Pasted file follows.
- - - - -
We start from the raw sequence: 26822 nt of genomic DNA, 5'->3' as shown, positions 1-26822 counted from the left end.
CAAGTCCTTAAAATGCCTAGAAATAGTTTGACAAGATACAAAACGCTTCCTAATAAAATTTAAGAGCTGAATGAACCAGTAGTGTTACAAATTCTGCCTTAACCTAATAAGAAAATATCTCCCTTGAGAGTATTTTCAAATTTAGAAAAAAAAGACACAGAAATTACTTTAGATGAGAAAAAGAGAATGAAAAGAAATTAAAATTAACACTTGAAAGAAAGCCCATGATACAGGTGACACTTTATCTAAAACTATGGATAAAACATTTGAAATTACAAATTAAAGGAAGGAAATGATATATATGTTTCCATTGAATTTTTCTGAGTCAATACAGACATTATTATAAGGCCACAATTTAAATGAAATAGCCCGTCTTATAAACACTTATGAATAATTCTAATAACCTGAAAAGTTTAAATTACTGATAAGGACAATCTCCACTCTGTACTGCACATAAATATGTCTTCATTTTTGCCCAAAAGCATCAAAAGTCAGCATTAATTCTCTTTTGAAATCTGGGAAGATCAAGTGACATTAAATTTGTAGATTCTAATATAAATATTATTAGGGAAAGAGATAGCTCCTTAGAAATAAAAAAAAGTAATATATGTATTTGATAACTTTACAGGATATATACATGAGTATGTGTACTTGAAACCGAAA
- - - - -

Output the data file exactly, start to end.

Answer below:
We start from the raw sequence: 26822 nt of genomic DNA, 5'->3' as shown, positions 1-26822 counted from the left end.
CAAGTCCTTAAAATGCCTAGAAATAGTTTGACAAGATACAAAACGCTTCCTAATAAAATTTAAGAGCTGAATGAACCAGTAGTGTTACAAATTCTGCCTTAACCTAATAAGAAAATATCTCCCTTGAGAGTATTTTCAAATTTAGAAAAAAAAGACACAGAAATTACTTTAGATGAGAAAAAGAGAATGAAAAGAAATTAAAATTAACACTTGAAAGAAAGCCCATGATACAGGTGACACTTTATCTAAAACTATGGATAAAACATTTGAAATTACAAATTAAAGGAAGGAAATGATATATATGTTTCCATTGAATTTTTCTGAGTCAATACAGACATTATTATAAGGCCACAATTTAAATGAAATAGCCCGTCTTATAAACACTTATGAATAATTCTAATAACCTGAAAAGTTTAAATTACTGATAAGGACAATCTCCACTCTGTACTGCACATAAATATGTCTTCATTTTTGCCCAAAAGCATCAAAAGTCAGCATTAATTCTCTTTTGAAATCTGGGAAGATCAAGTGACATTAAATTTGTAGATTCTAATATAAATATTATTAGGGAAAGAGATAGCTCCTTAGAAATAAAAAAAAGTAATATATGTATTTGATAACTTTACAGGATATATACATGAGTATGTGTACTTGAAACCGAAA